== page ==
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Posters

Stream 1: Childhood, Inclusion and Diversity

Inside a nursery, a primary one and a primary three Scottish classroom: The role of adults in responding to diversity in schools. (poster01-1)

Maria Barniol

According to the Equal Opportunities Commission (2007), since the mid-1970s the amount of classroom assistants (CAs) in Scottish schools rose from around 1000 to approximately 15,000 by 2007. This growth emerges as a strategy of the Scottish Executive to raise educational standards and support teachers in their job.

There has been a general concern about CAs supporting students with additional support needs (ASN) and challenging behaviour; especially when CAs work with students outside the classroom and, therefore, remove the immediate responsibility of those students from the teachers (Stead et al., 2007). “Too often this leads to the most vulnerable pupils being further isolated from the teaching their peers experience. As a result, the pupils most in need of effective high quality professional attention are least likely to get it” (Balshaw, 2010, p. 337).

This qualitative small-scale research project explores the role of classroom teachers and classroom assistants in responding to diversity in: a nursery, a primary one and a primary three Scottish classroom. The main research question of this study was: How do adults respond to diversity in schools?
Observations and interviews were used to build three case studies, which gave detailed account of how adults responded to diversity in each classroom illustrating their practices and their reasoning behind them.

The results of this small-scale research illustrate how CAs had the main responsibility of students with ASN and how in some cases these students were not able to participate in the classroom activities because they had to leave the classroom to receive the support they needed.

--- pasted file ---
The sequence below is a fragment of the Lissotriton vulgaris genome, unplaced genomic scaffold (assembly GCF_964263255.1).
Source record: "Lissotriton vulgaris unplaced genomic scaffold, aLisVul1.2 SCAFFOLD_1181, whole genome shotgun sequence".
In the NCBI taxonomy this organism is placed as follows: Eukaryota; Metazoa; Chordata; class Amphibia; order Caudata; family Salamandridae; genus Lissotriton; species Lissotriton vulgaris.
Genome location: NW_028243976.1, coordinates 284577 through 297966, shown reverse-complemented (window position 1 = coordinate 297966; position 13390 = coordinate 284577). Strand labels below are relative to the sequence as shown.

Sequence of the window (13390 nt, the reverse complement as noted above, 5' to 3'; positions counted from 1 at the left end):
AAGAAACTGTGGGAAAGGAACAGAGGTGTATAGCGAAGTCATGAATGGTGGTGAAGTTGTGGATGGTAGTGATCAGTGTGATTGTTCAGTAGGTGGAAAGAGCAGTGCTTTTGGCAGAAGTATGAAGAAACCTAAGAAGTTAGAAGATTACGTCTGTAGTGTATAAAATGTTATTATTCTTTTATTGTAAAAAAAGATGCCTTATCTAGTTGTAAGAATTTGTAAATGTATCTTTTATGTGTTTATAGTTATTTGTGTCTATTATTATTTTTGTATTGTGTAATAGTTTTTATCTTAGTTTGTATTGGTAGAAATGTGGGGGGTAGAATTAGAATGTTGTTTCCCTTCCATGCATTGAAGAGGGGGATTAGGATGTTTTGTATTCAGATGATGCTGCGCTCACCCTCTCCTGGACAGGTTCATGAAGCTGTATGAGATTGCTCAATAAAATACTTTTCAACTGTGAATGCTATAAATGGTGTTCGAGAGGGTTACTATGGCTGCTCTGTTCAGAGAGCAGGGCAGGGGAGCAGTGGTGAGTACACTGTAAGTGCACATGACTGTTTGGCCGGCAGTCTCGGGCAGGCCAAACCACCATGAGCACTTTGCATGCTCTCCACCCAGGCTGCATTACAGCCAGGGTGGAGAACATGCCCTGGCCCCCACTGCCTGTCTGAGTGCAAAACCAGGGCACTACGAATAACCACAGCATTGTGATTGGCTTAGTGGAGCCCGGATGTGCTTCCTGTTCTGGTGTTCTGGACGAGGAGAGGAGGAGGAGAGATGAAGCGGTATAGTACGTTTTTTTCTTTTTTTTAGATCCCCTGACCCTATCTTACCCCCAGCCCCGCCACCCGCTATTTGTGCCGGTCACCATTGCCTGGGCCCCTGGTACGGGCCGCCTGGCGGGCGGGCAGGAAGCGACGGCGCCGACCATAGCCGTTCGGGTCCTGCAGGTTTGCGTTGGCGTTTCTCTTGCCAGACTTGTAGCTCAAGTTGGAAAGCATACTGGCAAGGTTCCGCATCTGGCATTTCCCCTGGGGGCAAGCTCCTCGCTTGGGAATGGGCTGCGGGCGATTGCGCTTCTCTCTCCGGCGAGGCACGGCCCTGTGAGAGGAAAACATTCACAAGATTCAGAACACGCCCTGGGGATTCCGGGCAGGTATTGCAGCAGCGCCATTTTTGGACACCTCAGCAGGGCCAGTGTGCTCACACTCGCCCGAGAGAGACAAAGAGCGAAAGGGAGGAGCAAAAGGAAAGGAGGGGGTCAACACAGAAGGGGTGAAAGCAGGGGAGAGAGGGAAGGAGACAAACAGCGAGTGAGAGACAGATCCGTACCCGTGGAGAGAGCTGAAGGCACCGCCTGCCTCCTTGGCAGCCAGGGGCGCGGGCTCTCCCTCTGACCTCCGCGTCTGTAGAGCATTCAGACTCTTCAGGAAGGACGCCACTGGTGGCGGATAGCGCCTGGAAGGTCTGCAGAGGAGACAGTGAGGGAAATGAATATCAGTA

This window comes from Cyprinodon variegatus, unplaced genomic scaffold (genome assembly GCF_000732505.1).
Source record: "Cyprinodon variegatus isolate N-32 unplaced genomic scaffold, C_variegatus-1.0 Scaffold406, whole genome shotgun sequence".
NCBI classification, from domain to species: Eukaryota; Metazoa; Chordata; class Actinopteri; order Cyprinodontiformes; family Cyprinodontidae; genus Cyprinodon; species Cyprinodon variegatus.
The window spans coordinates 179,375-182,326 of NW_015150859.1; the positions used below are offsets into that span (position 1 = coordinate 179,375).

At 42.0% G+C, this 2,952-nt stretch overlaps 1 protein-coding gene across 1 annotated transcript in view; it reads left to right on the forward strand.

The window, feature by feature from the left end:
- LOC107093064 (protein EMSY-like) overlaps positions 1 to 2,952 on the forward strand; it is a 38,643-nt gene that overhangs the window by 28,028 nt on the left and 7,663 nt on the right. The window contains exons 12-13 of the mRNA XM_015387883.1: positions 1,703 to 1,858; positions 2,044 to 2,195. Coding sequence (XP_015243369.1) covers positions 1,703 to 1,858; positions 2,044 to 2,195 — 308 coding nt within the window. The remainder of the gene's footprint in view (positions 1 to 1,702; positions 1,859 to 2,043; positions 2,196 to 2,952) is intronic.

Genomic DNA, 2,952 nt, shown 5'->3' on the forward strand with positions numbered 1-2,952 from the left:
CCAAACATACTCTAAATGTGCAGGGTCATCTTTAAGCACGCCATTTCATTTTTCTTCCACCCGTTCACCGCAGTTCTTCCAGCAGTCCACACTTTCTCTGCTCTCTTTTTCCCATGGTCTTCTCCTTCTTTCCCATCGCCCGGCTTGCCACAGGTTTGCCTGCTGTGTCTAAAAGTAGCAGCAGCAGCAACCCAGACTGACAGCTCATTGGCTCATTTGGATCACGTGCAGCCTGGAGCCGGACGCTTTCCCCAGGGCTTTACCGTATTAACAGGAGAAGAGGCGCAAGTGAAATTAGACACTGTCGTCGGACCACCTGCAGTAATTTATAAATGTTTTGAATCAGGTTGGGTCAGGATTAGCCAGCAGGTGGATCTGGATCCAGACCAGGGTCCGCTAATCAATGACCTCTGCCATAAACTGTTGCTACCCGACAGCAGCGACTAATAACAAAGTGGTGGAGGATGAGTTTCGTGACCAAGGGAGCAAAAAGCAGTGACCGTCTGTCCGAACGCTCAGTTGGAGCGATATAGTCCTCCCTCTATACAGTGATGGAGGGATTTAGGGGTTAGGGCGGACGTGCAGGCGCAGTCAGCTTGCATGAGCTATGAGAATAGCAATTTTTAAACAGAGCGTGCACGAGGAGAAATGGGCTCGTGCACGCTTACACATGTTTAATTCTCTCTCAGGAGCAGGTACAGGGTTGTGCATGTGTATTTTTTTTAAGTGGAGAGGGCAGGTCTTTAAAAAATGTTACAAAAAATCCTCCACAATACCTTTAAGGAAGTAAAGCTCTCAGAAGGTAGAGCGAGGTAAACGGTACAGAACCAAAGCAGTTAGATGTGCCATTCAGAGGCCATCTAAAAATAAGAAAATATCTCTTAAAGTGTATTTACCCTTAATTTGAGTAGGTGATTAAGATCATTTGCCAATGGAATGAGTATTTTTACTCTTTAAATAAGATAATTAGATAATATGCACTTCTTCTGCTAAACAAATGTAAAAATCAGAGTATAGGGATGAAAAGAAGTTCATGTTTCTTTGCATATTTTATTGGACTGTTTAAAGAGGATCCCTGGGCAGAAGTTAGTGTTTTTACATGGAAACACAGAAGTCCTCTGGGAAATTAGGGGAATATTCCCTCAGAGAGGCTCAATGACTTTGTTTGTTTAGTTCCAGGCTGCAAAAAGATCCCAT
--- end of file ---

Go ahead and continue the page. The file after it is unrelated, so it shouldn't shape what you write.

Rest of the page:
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Love, Passion and Professionalism. The Early Years Professional. (poster01-2)

Jane Malcolm

In 2006 the National Review of the Early Years Childcare Workforce, in Scotland, led to a program of development which saw Early Years Practitioners move towards degree level qualifications. Almost ten years on Early Years Practitioners still struggle with what it is to be professional and where they fit within a multi-agency profession. The aim of my research is to investigate the identity and status of the Early Years Professional drawing mainly on current sources, however historical literature will also give a perspective on what is a rapidly emerging profession. Other countries have gone through a similar process of development so it will be useful to consider those perspectives in relation to Scotland. By using a critical theory approach the project will examine the discourse of the Early Years Professional. Using a number of methods, such as interviews, focus groups and an interactive website, which will comprise of blogs, forums and live chats, data will be gathered to examine the dichotomy of care and education and how this impacts upon professional self-awareness. My research aims to fill a gap in the literature, where there is less on Early Years Lead Practitioners, to provide a comprehensive comparison to Early Years Teachers.

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Attitudes & Practices of Recovery in Asian & UK Youth Athletes (poster01-3)

Andrew Murray